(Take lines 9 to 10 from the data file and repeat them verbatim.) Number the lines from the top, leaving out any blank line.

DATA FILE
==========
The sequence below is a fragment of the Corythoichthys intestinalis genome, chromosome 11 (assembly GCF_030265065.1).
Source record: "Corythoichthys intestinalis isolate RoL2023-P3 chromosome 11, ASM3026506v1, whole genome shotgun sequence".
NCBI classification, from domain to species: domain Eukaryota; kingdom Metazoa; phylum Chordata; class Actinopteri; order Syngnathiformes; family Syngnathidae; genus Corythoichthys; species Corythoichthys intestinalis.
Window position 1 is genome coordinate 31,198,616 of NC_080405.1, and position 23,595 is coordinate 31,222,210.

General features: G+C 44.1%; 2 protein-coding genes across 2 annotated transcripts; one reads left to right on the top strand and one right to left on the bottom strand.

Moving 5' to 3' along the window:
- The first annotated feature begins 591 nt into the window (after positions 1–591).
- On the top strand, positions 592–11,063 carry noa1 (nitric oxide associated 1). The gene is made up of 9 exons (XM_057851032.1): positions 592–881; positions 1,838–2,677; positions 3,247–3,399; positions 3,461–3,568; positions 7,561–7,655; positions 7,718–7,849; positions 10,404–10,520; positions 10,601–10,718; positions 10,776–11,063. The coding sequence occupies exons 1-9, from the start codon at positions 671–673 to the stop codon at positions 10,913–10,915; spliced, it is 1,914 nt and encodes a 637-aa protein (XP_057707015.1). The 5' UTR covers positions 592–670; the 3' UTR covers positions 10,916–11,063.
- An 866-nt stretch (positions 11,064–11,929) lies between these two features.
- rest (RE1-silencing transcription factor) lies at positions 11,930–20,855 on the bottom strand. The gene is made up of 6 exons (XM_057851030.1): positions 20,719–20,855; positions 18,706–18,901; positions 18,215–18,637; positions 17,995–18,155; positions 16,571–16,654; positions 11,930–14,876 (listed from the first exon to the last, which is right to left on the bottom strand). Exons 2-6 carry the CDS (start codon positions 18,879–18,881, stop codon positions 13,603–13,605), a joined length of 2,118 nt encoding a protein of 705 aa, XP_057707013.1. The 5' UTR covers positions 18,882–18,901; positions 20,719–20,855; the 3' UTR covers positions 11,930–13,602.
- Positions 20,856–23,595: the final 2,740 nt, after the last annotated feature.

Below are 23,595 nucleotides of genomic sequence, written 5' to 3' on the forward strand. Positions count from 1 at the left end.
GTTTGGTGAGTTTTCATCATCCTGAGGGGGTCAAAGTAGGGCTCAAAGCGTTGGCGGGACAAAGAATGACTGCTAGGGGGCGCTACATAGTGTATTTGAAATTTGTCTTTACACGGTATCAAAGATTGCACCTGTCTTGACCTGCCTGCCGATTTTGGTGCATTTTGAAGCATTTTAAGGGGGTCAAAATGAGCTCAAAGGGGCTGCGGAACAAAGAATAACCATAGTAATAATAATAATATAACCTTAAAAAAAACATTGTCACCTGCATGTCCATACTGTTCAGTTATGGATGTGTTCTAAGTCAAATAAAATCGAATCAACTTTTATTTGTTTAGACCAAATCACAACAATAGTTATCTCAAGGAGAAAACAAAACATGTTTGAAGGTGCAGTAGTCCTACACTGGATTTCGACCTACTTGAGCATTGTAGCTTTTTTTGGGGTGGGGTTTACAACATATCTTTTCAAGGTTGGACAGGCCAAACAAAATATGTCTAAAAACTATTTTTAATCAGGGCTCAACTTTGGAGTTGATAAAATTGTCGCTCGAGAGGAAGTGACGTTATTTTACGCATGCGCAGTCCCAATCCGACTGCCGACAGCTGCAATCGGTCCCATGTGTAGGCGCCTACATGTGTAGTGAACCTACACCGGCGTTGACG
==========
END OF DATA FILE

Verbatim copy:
- An 866-nt stretch (positions 11,064–11,929) lies between these two features.
- rest (RE1-silencing transcription factor) lies at positions 11,930–20,855 on the bottom strand. The gene is made up of 6 exons (XM_057851030.1): positions 20,719–20,855; positions 18,706–18,901; positions 18,215–18,637; positions 17,995–18,155; positions 16,571–16,654; positions 11,930–14,876 (listed from the first exon to the last, which is right to left on the bottom strand). Exons 2-6 carry the CDS (start codon positions 18,879–18,881, stop codon positions 13,603–13,605), a joined length of 2,118 nt encoding a protein of 705 aa, XP_057707013.1. The 5' UTR covers positions 18,882–18,901; positions 20,719–20,855; the 3' UTR covers positions 11,930–13,602.